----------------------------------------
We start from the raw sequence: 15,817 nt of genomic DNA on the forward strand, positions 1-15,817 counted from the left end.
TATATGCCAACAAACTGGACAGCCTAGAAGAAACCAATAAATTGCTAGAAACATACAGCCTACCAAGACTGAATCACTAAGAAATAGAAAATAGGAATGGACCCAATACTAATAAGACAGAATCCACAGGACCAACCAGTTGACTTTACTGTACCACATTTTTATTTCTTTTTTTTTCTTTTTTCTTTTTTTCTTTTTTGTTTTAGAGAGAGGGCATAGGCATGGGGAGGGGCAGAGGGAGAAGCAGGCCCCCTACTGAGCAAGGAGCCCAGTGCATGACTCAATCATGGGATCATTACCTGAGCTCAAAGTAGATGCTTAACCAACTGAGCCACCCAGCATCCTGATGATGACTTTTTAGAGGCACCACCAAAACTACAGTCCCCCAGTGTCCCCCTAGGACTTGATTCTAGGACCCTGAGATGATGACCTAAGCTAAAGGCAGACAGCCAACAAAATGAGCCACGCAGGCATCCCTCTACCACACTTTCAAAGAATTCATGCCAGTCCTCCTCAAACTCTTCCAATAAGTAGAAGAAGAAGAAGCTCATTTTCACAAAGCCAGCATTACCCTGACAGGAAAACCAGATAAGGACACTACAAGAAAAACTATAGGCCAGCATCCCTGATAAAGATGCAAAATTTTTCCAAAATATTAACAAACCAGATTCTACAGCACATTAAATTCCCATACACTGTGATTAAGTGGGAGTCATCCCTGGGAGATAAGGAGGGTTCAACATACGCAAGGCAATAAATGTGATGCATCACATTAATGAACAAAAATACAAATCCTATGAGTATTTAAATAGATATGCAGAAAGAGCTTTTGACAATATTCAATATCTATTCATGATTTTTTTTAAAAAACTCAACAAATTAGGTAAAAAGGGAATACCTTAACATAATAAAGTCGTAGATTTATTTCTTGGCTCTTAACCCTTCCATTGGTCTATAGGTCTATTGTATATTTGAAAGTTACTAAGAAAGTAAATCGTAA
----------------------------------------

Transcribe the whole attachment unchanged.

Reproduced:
We start from the raw sequence: 15,817 nt of genomic DNA on the forward strand, positions 1-15,817 counted from the left end.
TATATGCCAACAAACTGGACAGCCTAGAAGAAACCAATAAATTGCTAGAAACATACAGCCTACCAAGACTGAATCACTAAGAAATAGAAAATAGGAATGGACCCAATACTAATAAGACAGAATCCACAGGACCAACCAGTTGACTTTACTGTACCACATTTTTATTTCTTTTTTTTTCTTTTTTCTTTTTTTCTTTTTTGTTTTAGAGAGAGGGCATAGGCATGGGGAGGGGCAGAGGGAGAAGCAGGCCCCCTACTGAGCAAGGAGCCCAGTGCATGACTCAATCATGGGATCATTACCTGAGCTCAAAGTAGATGCTTAACCAACTGAGCCACCCAGCATCCTGATGATGACTTTTTAGAGGCACCACCAAAACTACAGTCCCCCAGTGTCCCCCTAGGACTTGATTCTAGGACCCTGAGATGATGACCTAAGCTAAAGGCAGACAGCCAACAAAATGAGCCACGCAGGCATCCCTCTACCACACTTTCAAAGAATTCATGCCAGTCCTCCTCAAACTCTTCCAATAAGTAGAAGAAGAAGAAGCTCATTTTCACAAAGCCAGCATTACCCTGACAGGAAAACCAGATAAGGACACTACAAGAAAAACTATAGGCCAGCATCCCTGATAAAGATGCAAAATTTTTCCAAAATATTAACAAACCAGATTCTACAGCACATTAAATTCCCATACACTGTGATTAAGTGGGAGTCATCCCTGGGAGATAAGGAGGGTTCAACATACGCAAGGCAATAAATGTGATGCATCACATTAATGAACAAAAATACAAATCCTATGAGTATTTAAATAGATATGCAGAAAGAGCTTTTGACAATATTCAATATCTATTCATGATTTTTTTTAAAAAACTCAACAAATTAGGTAAAAAGGGAATACCTTAACATAATAAAGTCGTAGATTTATTTCTTGGCTCTTAACCCTTCCATTGGTCTATAGGTCTATTGTATATTTGAAAGTTACTAAGAAAGTAAATCGTAA